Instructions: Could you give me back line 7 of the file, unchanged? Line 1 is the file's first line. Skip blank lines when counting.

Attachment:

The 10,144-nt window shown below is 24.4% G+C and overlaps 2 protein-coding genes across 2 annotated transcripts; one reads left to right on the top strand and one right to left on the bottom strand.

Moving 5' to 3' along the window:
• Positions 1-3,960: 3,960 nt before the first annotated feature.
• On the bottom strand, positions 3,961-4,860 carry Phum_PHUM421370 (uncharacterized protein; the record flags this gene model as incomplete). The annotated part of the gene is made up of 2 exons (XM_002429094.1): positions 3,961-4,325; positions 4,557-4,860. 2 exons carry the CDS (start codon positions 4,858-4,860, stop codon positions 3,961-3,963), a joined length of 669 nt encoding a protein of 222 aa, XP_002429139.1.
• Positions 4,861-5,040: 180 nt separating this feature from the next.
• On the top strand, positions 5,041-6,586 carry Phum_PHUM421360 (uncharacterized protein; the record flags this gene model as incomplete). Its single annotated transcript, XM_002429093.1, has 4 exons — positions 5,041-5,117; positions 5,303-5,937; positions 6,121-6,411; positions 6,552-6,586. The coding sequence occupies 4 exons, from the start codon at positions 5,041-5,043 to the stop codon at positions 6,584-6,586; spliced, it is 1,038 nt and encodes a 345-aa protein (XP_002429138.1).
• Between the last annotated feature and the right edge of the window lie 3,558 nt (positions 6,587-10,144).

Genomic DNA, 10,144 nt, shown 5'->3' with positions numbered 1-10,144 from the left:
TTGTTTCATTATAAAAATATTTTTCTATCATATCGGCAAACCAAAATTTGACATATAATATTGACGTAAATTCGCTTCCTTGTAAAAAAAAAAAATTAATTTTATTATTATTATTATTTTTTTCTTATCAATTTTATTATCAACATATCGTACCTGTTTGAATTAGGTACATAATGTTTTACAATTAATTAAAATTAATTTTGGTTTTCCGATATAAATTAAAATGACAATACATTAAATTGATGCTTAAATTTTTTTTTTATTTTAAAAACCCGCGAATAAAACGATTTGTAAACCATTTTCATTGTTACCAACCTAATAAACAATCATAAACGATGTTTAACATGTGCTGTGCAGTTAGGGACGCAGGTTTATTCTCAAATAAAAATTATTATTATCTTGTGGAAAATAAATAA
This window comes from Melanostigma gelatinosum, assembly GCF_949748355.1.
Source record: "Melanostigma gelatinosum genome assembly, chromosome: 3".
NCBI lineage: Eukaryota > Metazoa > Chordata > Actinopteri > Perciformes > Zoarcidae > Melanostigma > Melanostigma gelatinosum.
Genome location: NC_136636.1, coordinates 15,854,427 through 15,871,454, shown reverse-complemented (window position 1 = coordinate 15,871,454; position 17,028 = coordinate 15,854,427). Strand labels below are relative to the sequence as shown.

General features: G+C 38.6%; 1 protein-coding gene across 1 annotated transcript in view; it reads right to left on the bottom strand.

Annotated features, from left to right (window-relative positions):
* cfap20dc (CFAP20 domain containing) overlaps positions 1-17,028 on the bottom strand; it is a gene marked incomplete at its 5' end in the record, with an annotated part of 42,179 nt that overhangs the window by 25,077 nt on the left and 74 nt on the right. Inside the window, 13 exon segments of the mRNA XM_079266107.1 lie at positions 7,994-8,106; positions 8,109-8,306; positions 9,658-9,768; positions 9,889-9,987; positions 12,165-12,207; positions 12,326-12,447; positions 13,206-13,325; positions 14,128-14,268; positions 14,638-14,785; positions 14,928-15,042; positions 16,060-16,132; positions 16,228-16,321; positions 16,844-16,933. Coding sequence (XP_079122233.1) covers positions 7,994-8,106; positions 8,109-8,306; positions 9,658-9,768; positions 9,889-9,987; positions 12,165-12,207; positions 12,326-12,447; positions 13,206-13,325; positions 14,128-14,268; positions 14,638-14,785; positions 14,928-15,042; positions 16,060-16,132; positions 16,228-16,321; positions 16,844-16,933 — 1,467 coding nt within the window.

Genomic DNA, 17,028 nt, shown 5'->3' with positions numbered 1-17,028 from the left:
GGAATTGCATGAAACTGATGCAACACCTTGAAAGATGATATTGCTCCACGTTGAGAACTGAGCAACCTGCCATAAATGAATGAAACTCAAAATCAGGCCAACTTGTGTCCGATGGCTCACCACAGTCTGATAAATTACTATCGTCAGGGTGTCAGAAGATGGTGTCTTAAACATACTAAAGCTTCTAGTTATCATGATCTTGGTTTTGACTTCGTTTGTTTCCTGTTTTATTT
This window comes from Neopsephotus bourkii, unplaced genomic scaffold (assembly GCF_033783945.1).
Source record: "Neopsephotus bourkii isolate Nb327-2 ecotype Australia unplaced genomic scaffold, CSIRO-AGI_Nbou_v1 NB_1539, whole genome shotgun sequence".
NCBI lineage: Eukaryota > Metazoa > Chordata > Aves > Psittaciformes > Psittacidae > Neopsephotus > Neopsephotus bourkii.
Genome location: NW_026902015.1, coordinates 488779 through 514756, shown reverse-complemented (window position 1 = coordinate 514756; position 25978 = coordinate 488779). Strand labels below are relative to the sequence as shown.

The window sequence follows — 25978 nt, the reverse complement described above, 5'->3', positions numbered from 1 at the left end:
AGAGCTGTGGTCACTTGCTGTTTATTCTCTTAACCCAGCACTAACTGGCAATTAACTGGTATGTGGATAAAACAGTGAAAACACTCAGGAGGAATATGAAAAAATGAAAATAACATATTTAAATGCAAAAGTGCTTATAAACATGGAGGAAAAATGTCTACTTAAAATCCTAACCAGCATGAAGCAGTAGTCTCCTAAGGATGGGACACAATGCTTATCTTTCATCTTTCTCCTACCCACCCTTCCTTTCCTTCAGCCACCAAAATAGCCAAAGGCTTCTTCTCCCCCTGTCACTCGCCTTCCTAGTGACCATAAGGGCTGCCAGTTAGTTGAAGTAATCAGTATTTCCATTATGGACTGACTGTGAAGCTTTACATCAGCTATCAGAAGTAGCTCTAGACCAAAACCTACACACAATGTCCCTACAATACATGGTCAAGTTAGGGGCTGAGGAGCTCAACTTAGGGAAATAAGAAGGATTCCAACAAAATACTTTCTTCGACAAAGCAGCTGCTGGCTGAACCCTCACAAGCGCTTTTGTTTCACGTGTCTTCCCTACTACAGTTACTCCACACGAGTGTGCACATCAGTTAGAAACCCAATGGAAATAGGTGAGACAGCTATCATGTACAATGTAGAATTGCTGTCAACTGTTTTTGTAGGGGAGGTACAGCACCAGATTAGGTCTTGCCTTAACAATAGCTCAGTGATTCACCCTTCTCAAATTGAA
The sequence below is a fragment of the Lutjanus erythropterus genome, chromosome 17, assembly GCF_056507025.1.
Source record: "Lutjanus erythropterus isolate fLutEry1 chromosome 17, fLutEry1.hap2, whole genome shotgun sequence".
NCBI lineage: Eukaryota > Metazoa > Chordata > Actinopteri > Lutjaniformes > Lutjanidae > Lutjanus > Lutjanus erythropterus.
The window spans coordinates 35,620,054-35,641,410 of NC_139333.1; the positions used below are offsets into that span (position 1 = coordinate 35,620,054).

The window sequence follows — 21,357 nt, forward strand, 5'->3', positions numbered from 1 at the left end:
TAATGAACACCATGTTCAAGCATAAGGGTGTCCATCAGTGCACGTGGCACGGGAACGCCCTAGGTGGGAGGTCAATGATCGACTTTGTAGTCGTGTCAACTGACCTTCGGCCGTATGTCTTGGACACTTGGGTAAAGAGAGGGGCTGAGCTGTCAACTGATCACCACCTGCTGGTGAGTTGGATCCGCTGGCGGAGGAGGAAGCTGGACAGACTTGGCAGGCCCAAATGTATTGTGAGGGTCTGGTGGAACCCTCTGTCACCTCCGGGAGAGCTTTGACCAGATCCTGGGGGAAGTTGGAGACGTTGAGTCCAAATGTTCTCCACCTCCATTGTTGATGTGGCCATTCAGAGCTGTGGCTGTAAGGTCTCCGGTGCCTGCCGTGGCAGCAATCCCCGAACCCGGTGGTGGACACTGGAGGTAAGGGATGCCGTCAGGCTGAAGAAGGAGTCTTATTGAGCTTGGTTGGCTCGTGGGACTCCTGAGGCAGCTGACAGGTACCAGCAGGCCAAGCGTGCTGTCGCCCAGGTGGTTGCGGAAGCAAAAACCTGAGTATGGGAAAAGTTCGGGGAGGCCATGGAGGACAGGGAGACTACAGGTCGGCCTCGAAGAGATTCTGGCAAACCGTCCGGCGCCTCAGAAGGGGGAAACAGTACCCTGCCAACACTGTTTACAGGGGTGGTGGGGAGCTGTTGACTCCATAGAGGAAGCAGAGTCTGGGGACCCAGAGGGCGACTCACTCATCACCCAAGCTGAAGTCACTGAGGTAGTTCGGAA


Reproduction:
• Between the last annotated feature and the right edge of the window lie 3,558 nt (positions 6,587-10,144).